Hooked Up_ Book 1(3)

By: Arianne Richmonde





THE CONFERENCE CENTER was all a-buzz. There were placards filled with names and seminars.

Deep Dive: Best Practices for Wireless and Mobile Management, Operations and Security.

Selecting the Right Platform Solution.

Cloud-based Convergence of Desktop, Communications & Social Apps.

Social Media as the Top Malware Delivery Vehicle – How to Protect Your Network.

I scanned the list to find out what I was looking for but couldn’t see the French sibling duo anywhere. I made my way to the ladies’ room and checked myself in the mirror. I observed a blonde woman staring back at me with her flecked blue-gray eyes, wearing a tight gray pencil skirt and fitted white T-shirt, her bra making her breasts seem larger than they were in reality.

Cheating. That’s what we females do whenever we can, I thought.

The woman was familiar yet, every time I saw her, it shocked me that she was me, a person who only yesterday was climbing trees and asking her mom for more ice cream. A cliché, but true: where did all that time go? Who was this woman looking back at me? This seemingly self-assured lady with marshmallow insides, who hid her insecurity with designer clothing and a bright smile—who was she?

I opened my old, oversized, leather bag and took out some high, nude, platform pumps, slipped off my sneakers and put on the shoes, one foot at a time, leaning against the wall to balance myself, swapping comfort for extra height. My five foot seven frame was now several inches taller.

I needed a sweater but didn’t have one; the air conditioning was up high, my hair soaked from the rain—no wonder people got summer colds in New York City. I inspected my face in the mirror and wished I could magic away these crow’s feet that had nestled themselves so comfortably on my face. I put on another layer of mascara, which brightened me and made me feel younger. I never wore foundation; the beauty of getting older was the absence of pimples. Reading novels on my co-op’s shared roof terrace had given me a golden, sun-kissed glow—no need for blusher at this time of year. I dabbed on a touch of pinky-red lip gloss, let down my damp, wavy blond hair from its pony tail, and considered myself ready to enter the world of I.T.

I made my way back to the lobby, to stand in line, waiting to collect my nametag.

“Ms. Pearl Robinson,” I said to the man behind the desk.

He handed me my badge, and I pinned it on my T-shirt. I read a banner that said: “THE #1 meeting place for the global business technology community,” and for some odd reason, I felt nervous.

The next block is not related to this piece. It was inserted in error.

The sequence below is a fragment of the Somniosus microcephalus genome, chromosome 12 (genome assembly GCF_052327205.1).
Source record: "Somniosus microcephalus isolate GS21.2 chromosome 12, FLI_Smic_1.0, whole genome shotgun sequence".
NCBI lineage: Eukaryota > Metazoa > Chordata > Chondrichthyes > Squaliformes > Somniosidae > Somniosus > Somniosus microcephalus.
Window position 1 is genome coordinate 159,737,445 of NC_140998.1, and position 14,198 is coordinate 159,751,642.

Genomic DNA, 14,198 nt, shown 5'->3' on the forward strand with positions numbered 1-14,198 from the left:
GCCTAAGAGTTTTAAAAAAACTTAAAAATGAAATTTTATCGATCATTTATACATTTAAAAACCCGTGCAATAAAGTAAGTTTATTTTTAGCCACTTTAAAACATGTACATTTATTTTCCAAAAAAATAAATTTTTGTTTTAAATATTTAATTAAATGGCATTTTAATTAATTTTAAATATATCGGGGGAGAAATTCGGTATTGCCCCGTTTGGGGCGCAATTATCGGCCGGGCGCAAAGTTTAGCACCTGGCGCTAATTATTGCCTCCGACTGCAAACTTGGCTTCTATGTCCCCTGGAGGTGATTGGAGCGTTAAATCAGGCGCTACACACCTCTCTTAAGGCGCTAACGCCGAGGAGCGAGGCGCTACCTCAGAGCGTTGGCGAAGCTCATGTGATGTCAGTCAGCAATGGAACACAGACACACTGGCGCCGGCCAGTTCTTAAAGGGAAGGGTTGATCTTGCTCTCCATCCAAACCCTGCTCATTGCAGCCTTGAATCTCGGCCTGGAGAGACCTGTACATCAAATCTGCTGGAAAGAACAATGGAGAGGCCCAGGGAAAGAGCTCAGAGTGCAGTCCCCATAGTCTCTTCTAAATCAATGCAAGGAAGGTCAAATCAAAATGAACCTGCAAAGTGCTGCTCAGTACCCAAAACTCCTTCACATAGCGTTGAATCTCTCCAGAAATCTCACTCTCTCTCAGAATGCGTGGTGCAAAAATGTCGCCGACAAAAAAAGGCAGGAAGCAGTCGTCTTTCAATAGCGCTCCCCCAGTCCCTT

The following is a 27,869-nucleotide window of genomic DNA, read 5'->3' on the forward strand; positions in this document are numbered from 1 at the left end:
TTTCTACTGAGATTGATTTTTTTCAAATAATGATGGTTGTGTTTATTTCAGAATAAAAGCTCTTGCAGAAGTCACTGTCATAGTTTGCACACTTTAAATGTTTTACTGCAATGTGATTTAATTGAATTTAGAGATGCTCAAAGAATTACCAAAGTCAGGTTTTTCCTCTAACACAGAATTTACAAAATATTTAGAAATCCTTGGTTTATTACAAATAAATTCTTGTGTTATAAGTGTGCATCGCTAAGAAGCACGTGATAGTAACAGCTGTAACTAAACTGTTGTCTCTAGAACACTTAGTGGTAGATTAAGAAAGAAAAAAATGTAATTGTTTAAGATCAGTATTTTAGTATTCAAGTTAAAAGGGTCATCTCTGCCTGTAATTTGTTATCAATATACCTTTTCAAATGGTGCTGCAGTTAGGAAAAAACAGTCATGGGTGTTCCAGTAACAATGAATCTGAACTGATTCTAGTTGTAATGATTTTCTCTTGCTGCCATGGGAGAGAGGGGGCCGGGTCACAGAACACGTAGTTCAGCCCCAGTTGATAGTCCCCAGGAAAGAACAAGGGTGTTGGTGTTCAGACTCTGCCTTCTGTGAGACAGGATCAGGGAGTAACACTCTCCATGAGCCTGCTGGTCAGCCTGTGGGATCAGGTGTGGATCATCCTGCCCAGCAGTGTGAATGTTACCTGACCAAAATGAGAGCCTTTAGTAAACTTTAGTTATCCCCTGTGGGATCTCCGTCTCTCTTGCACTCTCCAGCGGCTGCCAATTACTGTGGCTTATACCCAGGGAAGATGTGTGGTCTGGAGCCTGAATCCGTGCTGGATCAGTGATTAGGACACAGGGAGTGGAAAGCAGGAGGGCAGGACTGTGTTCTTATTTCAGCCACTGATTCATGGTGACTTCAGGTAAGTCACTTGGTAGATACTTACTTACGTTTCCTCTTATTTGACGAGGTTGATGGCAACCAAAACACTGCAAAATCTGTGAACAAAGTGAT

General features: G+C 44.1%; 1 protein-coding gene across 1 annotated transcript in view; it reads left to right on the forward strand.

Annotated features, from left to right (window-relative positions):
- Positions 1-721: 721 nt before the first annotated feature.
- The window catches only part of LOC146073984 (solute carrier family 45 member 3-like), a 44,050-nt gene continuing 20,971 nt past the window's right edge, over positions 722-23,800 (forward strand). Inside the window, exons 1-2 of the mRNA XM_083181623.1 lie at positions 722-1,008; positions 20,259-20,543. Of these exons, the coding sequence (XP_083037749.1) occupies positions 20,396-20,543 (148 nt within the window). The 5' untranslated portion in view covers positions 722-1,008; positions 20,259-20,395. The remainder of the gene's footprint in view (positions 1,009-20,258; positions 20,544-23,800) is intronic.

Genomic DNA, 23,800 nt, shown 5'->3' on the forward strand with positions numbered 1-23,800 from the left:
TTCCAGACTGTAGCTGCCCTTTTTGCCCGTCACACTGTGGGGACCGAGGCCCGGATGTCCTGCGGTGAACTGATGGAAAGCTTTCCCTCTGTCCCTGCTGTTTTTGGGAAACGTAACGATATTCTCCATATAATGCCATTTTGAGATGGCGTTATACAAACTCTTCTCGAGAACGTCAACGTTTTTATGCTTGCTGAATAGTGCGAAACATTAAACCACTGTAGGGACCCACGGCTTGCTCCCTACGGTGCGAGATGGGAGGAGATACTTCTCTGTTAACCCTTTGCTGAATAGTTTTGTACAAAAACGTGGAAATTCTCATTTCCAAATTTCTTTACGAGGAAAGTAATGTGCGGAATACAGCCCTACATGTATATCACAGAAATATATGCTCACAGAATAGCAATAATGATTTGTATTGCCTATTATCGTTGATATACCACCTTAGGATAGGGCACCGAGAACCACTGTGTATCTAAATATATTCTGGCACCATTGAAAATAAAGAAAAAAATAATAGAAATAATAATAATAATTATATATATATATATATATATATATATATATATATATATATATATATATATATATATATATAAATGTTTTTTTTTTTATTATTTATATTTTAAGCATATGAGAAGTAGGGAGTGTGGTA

I cleared my throat. “Um, excuse me, but I’ve never been to one of these business technology conferences. I’m trying to find one of the speakers today. Two of the speakers, actually.”

“Yes, ma’am, how can I help?”

“Can you direct me to Alexandre Chevalier and Sophie Dumas?” I was aware of my voice. I felt ridiculous trying to make the ‘Alexandre’ come out with a French accent. My French was limited, to say the least. Restaurant French. Directions French. It occurred to me that if I took the ‘Alexandre’ and the ‘Dumas,’ and put them together, I had Alexandre Dumas, the French author who wrote the swash-buckling adventure, The Three Musketeers. But this Alexandre was a recently graduated college kid—a geek who wore a hoodie and probably kept pet rats in his bedroom.

“One moment,” the man replied, “let me see . . . the HookedUp guys? I believe that—”

All I could hear was a booming voice behind me, chatting excitedly. “Everybody was talking about Data Center last year. This year, did you notice that hardly a word was spoken? Did you not notice that? I mean, dude, the buzz instead is about software-defined networks, decoupling the network control plane from the data plane and using the OpenFlow protocol to give servers, which inherit network control, access to devices such as switches and routers.”

I turned around and glared at the nerdy guy behind me speaking double-dutch. Then I said to the man at the desk, “I’m sorry, I couldn’t hear you, what were you saying?”

“That the seminar is over ma’am. The HookedUp guys? It finished, like, twenty minutes ago.”

“But my schedule said 11: a.m.”

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